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Power mostly restored in snow-stricken areas
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Electricity was partly or fully restored to 164 snow-stricken counties in China, including Chenzhou city in Hunan Province, after workers reconnected local power lines to the national grid, Xinhua learned late Wednesday.


The power came back on just in time for the Lunar New Year holiday.


The remaining five counties blacked out by the worst winter snow in more than five decades were using portable generators, the disaster relief and emergency command center under the State Council said.


The center said Wednesday afternoon that 13 percent of the countryside in the disaster areas remained in the dark on the Lunar New Year's Eve, the most important family holiday in China.


In Chenzhou, the hardest-hit by the weather, about 1,000 pylons and poles collapsed under the weight of ice and snow, which meant that the local grid, which took decades to build, was totally destroyed. More than 5,000 utility workers, including 2,000 from other provinces, were still struggling to repair the damage on Wednesday.


The severe weather killed scores of people and disrupted transport and power services across a large swathe of the country's southern, central and eastern regions.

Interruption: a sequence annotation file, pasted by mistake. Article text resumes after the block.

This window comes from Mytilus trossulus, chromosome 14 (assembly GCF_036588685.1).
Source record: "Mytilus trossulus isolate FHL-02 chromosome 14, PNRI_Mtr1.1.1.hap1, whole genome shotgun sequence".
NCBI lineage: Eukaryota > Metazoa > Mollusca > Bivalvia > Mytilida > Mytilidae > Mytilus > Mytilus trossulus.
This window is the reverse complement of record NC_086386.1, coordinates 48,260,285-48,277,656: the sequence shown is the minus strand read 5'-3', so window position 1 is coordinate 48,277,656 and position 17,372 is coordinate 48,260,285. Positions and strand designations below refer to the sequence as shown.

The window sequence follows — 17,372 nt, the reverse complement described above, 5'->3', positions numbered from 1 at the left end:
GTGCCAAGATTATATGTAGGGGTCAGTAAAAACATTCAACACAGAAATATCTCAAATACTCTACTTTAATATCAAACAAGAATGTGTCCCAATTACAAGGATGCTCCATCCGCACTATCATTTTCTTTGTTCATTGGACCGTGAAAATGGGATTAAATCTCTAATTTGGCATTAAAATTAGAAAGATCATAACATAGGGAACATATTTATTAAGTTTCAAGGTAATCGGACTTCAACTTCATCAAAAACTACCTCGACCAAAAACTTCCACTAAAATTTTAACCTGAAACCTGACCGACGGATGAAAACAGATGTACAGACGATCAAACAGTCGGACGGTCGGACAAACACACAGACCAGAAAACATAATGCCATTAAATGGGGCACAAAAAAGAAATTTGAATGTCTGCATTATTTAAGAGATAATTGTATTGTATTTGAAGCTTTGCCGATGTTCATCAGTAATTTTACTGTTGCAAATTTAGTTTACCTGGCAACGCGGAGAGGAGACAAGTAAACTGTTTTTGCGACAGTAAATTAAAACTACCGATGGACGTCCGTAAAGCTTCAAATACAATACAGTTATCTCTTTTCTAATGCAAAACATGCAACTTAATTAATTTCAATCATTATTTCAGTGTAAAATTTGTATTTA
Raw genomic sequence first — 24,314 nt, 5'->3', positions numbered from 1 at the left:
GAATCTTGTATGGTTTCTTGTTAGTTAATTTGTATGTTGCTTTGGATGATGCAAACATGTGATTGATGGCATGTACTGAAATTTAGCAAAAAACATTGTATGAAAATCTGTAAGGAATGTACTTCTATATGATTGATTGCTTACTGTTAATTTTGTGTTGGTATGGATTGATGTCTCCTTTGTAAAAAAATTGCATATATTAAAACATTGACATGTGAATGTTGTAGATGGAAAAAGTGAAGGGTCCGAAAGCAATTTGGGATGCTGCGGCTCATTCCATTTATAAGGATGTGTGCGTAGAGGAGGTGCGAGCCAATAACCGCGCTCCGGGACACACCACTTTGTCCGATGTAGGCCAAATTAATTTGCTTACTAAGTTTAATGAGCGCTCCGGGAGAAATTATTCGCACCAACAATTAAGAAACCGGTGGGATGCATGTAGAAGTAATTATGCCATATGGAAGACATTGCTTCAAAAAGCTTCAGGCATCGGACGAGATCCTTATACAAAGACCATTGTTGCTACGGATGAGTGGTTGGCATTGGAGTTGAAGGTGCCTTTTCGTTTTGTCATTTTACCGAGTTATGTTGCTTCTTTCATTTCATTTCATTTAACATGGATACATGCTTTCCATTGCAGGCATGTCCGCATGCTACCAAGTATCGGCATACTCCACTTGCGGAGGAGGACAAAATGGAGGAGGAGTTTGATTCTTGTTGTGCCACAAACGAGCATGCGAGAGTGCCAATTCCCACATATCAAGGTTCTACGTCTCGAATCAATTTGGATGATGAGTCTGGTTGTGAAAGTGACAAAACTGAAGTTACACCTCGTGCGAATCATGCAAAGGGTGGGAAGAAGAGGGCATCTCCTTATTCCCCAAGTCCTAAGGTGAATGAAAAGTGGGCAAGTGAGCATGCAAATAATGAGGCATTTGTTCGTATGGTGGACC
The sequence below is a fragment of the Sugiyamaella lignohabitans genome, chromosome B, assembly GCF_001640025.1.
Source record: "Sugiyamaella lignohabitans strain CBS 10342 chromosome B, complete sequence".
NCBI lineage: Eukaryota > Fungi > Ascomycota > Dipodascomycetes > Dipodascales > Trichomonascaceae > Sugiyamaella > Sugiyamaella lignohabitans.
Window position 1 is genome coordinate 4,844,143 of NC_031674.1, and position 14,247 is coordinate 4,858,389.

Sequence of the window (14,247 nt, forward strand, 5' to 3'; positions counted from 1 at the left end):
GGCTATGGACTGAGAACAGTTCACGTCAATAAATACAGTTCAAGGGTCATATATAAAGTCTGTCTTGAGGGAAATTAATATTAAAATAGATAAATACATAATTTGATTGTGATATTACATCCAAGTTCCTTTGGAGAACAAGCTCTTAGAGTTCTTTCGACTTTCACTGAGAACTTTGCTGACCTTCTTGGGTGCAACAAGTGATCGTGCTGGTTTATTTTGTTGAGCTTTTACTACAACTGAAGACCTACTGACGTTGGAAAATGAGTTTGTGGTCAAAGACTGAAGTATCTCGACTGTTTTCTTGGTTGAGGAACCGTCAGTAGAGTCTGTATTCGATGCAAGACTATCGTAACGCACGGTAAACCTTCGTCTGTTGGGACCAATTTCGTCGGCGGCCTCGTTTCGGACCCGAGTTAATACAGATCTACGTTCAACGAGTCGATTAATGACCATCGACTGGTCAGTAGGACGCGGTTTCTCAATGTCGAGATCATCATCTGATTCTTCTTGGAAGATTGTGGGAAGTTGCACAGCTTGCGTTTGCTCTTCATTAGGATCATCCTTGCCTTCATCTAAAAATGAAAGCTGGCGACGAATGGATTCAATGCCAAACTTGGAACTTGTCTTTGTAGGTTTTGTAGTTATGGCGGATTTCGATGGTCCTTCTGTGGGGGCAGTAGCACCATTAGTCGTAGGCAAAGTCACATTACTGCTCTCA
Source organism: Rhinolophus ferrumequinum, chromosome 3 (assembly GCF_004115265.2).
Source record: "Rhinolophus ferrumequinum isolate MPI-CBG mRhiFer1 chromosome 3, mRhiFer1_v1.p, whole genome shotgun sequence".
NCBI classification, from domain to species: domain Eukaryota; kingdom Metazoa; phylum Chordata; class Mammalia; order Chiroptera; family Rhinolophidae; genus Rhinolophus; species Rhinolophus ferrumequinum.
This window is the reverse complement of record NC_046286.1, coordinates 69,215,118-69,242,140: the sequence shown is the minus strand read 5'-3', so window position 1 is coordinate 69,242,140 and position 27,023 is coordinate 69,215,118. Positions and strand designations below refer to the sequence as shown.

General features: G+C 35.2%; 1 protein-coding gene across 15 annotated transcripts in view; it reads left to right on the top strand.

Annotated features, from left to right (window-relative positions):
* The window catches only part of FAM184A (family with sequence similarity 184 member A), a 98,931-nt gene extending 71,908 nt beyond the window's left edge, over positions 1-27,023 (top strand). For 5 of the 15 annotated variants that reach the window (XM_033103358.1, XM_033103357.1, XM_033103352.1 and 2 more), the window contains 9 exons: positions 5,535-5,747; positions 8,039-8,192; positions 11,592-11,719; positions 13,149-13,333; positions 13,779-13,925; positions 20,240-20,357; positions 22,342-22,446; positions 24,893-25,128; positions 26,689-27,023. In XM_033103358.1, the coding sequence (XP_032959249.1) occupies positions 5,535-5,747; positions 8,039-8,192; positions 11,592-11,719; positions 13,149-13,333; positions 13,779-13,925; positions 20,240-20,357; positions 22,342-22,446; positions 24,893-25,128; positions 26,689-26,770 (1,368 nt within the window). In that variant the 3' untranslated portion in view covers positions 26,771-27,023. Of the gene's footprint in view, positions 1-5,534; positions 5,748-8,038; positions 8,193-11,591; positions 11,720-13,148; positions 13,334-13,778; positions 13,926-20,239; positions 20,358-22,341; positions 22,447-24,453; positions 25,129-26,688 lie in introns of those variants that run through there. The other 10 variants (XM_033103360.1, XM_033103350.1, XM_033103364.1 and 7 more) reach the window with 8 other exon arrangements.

Nationwide, 36.23 million kilowatts of generating capacity were still closed as of Tuesday because of coal shortages caused by transportation disruptions. But that was 990,000 kw less off-line than on Monday.


A total 2,282 coal mines, or 63.8 percent of the nation's coal production capacity, would operate normally during the Spring Festival after the government called them to raise output to ease shortage. The percentage was 23.2 points higher than originally planned.


The government transported an average of 42,953 container rail cars of power coal per day from Feb. 1 to 5, which was 53 percent more than a year earlier, according to the Ministry of Railways. A year earlier, however, there was no comparable weather disruption.


Rail, road, and air services were returning to normal as the weather cleared over the past few days, ending more than three weeks of snow, sleet and freezing rain.


All the airports, except small regional Liping airport in Guizhou, have been reopened by Wednesday. All the earlier stranded passengers at the major railway stations have also taken trains.


The mobile phone base stations that were paralyzed by the severe weather have been reduced to 14,000 by 6:00 p.m. Wednesday, 19,000 less than a day ago.


The China Meteorological Administration (CMA) on Wednesday took weather officials off severe alert status, as forecasts for rain and snow were downgraded for central, eastern and southern provinces.


As most of China is predicted to have clear weather for the Lunar New Year holiday, the country may get a breathing space to recover from the disaster.


(Xinhua News Agency February 7, 2008)


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